The conversion gain of an imager or imaging system is linking the output to the input. In the good old days of the CCDs it was simply the ratio of the voltage variation at the source follower output versus the amount of electrons supplied to the floating diffusion. The output voltage variation could be measured by means of an oscilloscope (good old days !). And the amount of charge supplied to the floating diffusion could be characterized by measuring the reset drain current. A simple, but efficient method, because in most CCDs the reset drain voltage has/had a separate connection and is/was not connected to the supply of the source follower.
With today’s CMOS devices that is different. The in-pixel source follower and in-pixel reset transistor have a common connection, and separate measurement of the reset drain current is no longer possible. But there is still the Photon Transfer Curve (PTC) that can help to characterize the conversion gain of the complete CMOS imaging chain : how many volts or how many digital bits do we get out for every electron generated and transferred to the in-pixel floating diffusion ? Of course I do realize that we have spent a lot of time and blogs on the PTC which can be used to measure the conversion gain. I will not repeat all that great stuff over here. The various PTC options to obtain the conversion gain are the shot noise method (= noise versus effective signal) and the mean-variance method.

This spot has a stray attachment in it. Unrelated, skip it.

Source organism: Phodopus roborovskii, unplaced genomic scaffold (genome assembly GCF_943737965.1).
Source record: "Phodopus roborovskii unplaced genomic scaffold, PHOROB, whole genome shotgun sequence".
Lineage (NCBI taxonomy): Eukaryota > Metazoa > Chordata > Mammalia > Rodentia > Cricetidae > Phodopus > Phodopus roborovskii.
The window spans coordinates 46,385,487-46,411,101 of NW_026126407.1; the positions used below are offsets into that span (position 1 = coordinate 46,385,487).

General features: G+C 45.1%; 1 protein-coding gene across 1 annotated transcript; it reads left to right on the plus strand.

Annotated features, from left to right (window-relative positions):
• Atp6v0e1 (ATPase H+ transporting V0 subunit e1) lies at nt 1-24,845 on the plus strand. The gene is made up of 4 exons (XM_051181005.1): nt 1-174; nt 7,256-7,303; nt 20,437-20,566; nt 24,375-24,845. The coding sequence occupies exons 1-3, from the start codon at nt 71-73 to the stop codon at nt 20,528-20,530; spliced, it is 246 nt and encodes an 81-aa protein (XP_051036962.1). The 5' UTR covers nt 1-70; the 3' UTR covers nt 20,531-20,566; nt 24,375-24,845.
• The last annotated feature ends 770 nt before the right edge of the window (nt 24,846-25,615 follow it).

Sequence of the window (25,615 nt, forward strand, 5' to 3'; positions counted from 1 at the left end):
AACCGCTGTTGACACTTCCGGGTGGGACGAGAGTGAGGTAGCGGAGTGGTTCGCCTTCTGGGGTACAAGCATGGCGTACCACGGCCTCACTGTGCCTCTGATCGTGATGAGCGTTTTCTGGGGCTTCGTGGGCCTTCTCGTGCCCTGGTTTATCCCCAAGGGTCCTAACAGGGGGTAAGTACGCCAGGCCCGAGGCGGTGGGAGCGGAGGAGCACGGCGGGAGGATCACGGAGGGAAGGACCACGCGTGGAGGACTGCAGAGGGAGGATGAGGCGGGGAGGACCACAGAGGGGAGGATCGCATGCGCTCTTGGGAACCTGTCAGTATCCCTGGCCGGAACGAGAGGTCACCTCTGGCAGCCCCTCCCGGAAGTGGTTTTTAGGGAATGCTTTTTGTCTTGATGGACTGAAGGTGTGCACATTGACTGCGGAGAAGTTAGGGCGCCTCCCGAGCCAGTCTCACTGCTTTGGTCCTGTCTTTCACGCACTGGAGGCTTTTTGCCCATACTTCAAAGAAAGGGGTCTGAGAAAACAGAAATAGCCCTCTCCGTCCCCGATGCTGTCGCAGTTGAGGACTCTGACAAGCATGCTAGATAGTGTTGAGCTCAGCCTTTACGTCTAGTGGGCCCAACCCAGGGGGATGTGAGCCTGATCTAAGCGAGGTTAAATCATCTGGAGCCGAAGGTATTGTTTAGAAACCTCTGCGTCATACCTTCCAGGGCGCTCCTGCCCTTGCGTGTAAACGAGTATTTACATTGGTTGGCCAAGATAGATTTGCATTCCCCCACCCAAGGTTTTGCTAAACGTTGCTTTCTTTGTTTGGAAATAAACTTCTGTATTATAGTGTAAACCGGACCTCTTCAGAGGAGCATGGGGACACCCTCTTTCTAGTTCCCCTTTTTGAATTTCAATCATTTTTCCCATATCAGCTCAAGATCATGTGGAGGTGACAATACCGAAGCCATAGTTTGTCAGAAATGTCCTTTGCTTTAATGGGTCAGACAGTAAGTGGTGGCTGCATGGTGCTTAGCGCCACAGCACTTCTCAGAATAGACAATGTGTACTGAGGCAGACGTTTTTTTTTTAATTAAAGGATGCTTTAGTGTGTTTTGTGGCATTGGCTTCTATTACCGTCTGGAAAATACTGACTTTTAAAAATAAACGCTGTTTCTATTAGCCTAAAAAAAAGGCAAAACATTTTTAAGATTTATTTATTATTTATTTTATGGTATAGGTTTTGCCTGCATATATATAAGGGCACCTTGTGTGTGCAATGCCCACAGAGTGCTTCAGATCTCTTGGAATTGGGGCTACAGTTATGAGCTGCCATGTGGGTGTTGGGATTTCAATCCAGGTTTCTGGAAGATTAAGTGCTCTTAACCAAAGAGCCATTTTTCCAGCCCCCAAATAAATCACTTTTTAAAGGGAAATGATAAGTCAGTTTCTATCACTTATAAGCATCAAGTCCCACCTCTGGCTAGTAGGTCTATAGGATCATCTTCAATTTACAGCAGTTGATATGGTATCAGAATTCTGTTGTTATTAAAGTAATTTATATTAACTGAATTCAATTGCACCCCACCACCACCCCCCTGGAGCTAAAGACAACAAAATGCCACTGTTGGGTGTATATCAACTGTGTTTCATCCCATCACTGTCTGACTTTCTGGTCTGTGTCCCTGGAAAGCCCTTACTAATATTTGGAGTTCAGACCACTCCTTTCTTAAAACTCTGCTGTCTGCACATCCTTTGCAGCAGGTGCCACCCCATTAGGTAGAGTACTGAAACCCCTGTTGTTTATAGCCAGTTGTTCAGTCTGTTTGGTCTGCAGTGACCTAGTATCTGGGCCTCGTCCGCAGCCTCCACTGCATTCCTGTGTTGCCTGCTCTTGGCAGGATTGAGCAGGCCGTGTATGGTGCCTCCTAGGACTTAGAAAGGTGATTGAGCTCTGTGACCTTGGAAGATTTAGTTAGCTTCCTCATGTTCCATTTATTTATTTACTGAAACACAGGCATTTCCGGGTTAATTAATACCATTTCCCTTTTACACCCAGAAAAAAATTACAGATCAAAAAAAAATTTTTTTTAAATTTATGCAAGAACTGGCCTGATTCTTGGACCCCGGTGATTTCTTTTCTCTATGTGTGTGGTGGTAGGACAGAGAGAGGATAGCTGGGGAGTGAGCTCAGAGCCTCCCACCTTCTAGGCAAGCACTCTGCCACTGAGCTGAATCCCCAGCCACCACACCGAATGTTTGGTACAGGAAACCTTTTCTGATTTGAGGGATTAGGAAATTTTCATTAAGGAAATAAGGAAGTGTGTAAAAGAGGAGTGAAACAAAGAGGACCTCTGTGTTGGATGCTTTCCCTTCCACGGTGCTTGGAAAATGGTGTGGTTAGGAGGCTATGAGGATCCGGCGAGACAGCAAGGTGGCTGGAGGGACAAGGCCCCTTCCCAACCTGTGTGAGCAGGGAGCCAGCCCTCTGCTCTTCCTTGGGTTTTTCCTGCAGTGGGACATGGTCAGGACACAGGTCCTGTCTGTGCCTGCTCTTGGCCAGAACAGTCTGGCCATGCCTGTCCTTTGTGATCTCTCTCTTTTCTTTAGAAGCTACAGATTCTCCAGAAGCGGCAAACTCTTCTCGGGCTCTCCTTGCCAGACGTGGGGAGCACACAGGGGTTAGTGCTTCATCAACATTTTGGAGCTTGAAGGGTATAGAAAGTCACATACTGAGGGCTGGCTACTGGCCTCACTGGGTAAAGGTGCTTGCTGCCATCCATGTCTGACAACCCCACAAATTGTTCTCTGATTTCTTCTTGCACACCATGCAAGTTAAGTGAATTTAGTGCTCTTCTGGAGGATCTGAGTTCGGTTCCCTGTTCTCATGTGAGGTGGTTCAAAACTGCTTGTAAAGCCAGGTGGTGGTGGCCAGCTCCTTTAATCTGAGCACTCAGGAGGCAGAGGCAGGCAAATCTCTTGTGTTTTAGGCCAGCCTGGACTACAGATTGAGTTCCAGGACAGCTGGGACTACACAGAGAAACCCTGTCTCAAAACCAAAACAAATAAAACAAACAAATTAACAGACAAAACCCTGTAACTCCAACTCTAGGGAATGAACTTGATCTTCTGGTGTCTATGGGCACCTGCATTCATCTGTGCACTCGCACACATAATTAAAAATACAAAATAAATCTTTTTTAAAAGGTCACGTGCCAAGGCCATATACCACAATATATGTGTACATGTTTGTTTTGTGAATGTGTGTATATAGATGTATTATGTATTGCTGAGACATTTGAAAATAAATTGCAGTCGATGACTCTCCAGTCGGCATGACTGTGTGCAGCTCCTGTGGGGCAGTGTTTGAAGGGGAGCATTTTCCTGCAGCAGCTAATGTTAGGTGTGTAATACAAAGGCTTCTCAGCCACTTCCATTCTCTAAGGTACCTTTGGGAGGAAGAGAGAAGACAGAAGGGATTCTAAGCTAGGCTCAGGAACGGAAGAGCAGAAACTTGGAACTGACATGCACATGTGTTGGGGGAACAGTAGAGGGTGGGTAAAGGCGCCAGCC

Besides the CCD reset-drain method and the PTC method, a third possibility exists to characterize the conversion gain. Although with today’s safety rules, this method is no longer that popular. But using a radio-active Fe55 isotope in front of the sensor can do the job. Fe55 has an energy of 5.9 keV and is generating in silicon about 1620 electrons. In the case the sensor has large pixels and the radiation source is kept “far away” from the sensor, the chance is pretty large that some pixels are hit by a single X-ray photon and most of them are not hit at all by the incoming X-rays. In this way some (large !) pixels will nicely collect all and just all 1620 electrons generated by a single incoming X-ray photon. Simple and efficient !